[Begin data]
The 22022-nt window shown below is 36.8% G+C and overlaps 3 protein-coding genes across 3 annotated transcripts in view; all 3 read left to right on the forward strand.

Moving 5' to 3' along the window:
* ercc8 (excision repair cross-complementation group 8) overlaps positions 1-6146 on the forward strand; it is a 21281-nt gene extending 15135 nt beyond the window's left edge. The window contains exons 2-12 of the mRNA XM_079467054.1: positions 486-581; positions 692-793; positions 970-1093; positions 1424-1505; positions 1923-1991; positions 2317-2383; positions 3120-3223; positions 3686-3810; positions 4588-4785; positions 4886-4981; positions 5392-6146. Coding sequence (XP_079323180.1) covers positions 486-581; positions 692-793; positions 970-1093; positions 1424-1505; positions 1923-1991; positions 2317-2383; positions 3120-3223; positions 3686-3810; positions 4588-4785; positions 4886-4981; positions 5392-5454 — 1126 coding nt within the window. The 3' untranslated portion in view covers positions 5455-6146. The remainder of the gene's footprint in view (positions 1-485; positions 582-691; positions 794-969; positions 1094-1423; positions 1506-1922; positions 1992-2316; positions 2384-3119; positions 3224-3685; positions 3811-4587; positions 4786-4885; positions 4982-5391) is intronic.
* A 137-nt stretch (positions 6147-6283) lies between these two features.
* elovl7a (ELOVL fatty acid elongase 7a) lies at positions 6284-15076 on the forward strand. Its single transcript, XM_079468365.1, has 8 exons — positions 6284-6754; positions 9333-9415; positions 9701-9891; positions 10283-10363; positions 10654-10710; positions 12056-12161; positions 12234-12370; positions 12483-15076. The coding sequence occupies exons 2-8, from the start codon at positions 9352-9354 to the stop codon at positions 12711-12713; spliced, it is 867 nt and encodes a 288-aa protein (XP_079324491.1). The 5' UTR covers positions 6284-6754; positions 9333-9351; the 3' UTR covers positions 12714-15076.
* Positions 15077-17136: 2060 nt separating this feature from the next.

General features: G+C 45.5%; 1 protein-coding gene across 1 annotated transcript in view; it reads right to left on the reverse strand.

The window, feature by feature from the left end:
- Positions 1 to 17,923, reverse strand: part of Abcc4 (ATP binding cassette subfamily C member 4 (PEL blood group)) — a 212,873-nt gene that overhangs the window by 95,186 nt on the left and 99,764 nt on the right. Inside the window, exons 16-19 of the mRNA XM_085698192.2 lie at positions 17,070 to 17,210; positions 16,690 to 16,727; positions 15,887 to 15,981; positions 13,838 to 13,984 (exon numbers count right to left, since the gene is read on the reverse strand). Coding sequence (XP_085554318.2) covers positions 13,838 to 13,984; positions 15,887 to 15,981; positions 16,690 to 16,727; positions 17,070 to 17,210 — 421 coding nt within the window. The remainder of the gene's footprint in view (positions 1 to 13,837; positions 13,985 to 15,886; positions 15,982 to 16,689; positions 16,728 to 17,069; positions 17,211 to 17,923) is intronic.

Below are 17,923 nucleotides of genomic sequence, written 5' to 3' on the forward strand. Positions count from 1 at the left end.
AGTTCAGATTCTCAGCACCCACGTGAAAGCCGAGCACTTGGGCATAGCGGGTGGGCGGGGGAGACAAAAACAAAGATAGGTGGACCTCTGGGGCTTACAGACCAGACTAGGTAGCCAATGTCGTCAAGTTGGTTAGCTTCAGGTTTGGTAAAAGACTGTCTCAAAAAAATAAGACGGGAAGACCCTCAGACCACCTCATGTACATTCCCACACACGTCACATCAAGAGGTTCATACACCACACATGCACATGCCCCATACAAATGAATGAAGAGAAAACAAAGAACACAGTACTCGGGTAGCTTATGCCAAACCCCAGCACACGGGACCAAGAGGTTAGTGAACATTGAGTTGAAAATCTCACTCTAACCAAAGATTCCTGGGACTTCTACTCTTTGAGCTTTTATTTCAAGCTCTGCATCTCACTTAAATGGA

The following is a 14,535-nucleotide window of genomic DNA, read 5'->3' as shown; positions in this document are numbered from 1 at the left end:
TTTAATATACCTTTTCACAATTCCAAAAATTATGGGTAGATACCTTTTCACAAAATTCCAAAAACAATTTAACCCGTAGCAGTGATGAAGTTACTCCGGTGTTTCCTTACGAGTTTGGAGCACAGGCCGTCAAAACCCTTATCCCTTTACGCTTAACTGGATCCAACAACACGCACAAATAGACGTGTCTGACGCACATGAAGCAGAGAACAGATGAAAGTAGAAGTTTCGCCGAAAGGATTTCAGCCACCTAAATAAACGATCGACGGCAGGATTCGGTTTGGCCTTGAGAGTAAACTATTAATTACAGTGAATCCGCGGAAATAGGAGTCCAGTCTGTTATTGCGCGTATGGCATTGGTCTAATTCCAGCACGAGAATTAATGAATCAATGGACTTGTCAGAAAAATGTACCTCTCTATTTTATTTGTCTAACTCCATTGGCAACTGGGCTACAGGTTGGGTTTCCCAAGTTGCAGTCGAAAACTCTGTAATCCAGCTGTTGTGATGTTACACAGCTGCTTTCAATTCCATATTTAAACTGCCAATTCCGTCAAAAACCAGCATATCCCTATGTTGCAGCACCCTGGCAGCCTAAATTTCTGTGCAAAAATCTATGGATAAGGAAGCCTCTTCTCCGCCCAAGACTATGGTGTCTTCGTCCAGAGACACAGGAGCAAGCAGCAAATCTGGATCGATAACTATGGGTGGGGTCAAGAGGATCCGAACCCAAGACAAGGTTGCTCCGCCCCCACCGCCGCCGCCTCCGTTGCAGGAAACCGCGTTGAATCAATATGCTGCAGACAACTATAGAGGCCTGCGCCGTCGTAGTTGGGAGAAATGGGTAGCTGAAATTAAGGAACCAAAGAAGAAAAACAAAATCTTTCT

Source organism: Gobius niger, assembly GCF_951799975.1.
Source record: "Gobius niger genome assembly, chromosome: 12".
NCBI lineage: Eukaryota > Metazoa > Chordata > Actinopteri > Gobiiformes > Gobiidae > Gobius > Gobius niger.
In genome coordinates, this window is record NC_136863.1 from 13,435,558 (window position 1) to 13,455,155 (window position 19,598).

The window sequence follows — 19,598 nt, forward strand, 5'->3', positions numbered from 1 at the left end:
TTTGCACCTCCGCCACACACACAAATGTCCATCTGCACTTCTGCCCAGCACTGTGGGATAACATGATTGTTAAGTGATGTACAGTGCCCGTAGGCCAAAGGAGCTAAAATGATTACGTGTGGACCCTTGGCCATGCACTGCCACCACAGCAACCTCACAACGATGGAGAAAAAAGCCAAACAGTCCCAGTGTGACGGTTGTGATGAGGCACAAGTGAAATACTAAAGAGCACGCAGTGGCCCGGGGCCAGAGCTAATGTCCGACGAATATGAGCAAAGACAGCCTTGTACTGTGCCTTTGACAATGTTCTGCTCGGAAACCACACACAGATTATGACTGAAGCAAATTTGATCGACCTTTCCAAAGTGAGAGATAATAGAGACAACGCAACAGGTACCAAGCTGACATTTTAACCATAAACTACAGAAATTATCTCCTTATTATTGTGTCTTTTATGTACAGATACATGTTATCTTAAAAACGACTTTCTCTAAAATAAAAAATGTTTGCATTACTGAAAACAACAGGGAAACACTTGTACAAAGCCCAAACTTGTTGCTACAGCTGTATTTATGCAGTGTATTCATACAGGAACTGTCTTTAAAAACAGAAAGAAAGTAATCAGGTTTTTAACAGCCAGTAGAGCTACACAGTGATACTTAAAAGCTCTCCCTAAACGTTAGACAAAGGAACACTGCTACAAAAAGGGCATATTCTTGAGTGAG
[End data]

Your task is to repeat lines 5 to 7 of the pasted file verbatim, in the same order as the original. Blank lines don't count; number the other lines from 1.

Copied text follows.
* elovl7a (ELOVL fatty acid elongase 7a) lies at positions 6284-15076 on the forward strand. Its single transcript, XM_079468365.1, has 8 exons — positions 6284-6754; positions 9333-9415; positions 9701-9891; positions 10283-10363; positions 10654-10710; positions 12056-12161; positions 12234-12370; positions 12483-15076. The coding sequence occupies exons 2-8, from the start codon at positions 9352-9354 to the stop codon at positions 12711-12713; spliced, it is 867 nt and encodes a 288-aa protein (XP_079324491.1). The 5' UTR covers positions 6284-6754; positions 9333-9351; the 3' UTR covers positions 12714-15076.
* Positions 15077-17136: 2060 nt separating this feature from the next.

General features: G+C 45.5%; 1 protein-coding gene across 1 annotated transcript in view; it reads right to left on the reverse strand.